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The Original Architects

Its rotunda, corridors and interior as a whole is nearer perfect in this respect than any building of its kind perhaps in the world.

John Tourtellotte in the dome of the Capitol.

They were a partnership made in architectural heaven: John E. Tourtellotte, the brilliant designer and savvy promoter; and Charles F. Hummel, the classically trained architect and civil engineer.

Each provided what the other needed; in fact, you could say that Hummel brought structural strength to Tourtellotte's visionary ideas.

Today you might be inclined to use the phrase "right brain/left brain" to describe these two. Together, they created some of Idaho's remarkable buildings, including Boise's Carnegie Library and St. John's Cathedral, as well as the University of Idaho's Administration Building.

And they designed Idaho's iconic and stately Capitol.

A young Charles.

A young Charles Hummel with his grandfather
and original architect Charles Hummel.

The grandson of Charles Hummel, himself an architect and another Charles, put it this way: "Tourtellotte was the promoter, the visionary. He knew how to get work, and he knew how to talk. He was a designer of some capability. His tastes were pretty Victorian, rather ornate. My grandfather, who was classically trained as an architect in Germany, understood construction thoroughly, and he brought to the firm the classicizing side."

Tourtellotte moved to Boise in 1890. By 1903, he had formed J.E. Tourtellotte & Company. Hummel came to Boise in 1895 and joined the firm in 1903. Eventually, the world would come to know them as the architectural firm of Tourtellotte & Hummel.

For our documentary, we asked actor M.A. Taylor to play the role of John Tourtellotte; and we found our actor an old fashioned Dictaphone, which was in vogue at the turn of the century.

M.A. Taylor as John Tourtellotte speaking into a talking machine.

M.A. Taylor as John Tourtellotte.

"My grandfather called it a 'talking machine,'" says grandson Charles Hummel. "The only person in the office who really used it in those days was Tourtellotte. That was his forte. He really knew how to promote and how to talk and how to get people to visualize buildings."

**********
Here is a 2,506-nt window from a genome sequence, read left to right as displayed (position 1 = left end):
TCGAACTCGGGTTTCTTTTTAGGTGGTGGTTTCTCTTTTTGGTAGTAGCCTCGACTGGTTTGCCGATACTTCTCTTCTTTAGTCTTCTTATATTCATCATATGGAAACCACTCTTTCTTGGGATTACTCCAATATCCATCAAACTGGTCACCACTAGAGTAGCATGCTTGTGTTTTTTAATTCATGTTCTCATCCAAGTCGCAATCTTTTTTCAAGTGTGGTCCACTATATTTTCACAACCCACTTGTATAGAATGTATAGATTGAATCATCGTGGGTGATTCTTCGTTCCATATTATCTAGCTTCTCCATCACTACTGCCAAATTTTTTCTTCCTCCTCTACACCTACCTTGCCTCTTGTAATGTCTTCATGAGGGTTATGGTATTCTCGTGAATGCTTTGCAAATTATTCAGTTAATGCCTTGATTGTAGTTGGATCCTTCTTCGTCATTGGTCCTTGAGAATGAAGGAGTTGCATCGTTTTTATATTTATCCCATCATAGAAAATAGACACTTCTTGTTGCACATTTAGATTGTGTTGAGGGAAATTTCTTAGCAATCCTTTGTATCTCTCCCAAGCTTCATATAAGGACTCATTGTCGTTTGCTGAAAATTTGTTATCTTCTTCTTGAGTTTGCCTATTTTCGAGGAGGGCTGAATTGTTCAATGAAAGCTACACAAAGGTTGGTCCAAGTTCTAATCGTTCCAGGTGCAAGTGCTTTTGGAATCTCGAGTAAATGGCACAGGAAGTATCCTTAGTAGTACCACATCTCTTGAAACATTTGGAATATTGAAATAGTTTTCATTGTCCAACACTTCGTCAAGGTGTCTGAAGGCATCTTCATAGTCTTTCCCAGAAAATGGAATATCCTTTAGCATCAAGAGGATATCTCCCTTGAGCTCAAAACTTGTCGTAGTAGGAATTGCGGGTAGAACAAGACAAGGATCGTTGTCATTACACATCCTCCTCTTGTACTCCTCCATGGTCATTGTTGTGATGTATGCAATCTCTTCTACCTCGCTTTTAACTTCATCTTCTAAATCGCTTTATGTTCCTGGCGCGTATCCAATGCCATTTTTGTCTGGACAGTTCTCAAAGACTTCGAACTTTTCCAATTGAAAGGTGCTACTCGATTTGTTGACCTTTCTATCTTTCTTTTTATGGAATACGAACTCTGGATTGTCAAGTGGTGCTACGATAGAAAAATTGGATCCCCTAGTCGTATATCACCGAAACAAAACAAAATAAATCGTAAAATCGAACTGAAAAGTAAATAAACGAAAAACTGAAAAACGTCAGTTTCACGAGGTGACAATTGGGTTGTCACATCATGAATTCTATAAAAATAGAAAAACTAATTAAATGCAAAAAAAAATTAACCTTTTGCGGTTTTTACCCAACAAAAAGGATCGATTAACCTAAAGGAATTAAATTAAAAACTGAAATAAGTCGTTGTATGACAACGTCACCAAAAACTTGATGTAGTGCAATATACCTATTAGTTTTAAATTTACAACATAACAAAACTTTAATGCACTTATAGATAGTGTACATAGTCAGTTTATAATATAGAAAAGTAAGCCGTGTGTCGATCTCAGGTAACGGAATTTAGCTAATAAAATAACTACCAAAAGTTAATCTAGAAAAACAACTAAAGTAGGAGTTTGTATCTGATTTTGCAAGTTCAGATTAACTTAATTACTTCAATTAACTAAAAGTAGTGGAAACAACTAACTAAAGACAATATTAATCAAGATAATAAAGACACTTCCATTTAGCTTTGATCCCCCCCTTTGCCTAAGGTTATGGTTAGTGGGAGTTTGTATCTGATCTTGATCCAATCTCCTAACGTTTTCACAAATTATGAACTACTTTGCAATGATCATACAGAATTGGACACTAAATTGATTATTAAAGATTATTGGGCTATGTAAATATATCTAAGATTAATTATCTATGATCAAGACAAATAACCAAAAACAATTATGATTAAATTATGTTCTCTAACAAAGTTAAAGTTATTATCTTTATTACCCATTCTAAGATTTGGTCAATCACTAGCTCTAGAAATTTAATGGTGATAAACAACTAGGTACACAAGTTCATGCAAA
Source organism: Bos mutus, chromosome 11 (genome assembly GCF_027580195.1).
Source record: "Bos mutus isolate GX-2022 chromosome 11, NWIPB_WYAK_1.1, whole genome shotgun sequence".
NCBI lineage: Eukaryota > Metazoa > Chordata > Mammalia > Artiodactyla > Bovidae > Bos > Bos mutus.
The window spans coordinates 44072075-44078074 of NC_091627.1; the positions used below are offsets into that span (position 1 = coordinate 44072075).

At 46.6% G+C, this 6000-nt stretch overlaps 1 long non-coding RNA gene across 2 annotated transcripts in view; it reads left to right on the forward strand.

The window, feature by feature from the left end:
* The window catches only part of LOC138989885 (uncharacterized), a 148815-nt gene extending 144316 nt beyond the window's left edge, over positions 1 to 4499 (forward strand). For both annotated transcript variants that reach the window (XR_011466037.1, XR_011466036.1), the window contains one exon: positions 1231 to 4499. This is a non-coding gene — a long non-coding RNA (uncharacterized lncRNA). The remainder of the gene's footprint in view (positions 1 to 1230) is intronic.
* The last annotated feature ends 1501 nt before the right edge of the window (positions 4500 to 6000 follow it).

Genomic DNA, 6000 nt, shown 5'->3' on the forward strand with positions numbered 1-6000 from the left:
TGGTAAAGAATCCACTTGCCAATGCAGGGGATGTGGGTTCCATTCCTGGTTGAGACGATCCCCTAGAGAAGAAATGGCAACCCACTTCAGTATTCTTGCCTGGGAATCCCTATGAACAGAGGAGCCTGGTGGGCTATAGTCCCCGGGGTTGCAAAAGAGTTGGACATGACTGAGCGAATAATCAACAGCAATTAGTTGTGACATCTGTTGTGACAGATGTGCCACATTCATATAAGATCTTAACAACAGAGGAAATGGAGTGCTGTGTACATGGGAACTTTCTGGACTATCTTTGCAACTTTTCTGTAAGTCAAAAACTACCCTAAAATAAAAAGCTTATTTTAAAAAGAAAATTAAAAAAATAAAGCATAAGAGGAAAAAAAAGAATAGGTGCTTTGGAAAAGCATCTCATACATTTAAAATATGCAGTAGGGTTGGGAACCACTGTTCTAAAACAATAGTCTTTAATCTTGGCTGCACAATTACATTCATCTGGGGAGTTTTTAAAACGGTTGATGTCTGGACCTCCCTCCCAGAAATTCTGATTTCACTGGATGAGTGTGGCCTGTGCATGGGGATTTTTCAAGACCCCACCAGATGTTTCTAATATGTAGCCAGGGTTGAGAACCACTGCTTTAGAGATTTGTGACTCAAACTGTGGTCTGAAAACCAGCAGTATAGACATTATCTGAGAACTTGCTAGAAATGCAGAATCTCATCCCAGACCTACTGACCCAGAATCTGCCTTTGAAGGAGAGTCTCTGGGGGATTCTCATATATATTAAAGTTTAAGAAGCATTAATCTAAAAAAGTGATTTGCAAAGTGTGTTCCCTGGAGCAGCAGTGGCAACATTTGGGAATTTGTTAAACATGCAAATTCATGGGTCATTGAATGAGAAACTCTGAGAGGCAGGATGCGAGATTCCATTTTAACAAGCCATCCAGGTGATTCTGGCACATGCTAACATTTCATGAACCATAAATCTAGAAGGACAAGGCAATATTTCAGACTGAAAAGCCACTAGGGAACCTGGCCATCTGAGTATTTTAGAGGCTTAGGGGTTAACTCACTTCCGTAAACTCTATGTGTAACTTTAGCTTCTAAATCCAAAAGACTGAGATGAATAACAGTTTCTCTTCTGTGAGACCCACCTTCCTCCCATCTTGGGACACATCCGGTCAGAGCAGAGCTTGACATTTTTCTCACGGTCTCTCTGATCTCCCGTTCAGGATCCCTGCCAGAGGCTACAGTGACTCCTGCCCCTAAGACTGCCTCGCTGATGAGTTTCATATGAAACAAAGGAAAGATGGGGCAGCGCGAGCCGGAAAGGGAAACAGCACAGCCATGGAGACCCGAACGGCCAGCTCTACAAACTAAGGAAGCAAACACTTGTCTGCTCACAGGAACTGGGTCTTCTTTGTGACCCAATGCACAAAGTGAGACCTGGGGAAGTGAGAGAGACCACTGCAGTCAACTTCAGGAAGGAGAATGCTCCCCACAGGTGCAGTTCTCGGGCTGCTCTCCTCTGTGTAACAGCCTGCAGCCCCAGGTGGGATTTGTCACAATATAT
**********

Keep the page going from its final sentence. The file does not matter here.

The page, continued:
It was with the help of his "talking machine" that Tourtellotte composed his essays emphasizing the importance of light to good government.

Even though Tourtellotte and Hummel were well known to Boise residents, getting the commission to design Idaho's new capitol was not a slam dunk for the firm. They first had to beat out eighteen other architects from Idaho and back east. And it was not a unanimous vote by the Idaho Capitol Commission back in 1905. Governor Gooding wanted someone else. But finally, on the third ballot, Tourtellotte and Hummel prevailed.

Perhaps it was the emphasis on light that tipped the scale.

With Hummel by his side to give him a thumbs up or thumbs down on whether his drawings would actually stand up, Tourtellotte designed a capitol with light as its hallmark.

The building was to be flooded with light from skylights, and the interior would reflect light from stark white walls and light-colored marble. Color, when he used it, would pop.

John Tourtellotte.

John Tourtellotte.

Hummel's grandson has noticed. "Tourtellotte loved skylights, and that white marble and the white colored scagliola flooded with light is one of the real achievements of this capitol."

Or, as Tourtellotte himself wrote: "If the people are well balanced in their ideal and understand... that the great white light of conscience must be allowed to shine and by its interior illumination make clear the path of duty... then this Capitol truly represents the Commonwealth of Idaho."


Photos courtesy: Idaho State Historical Society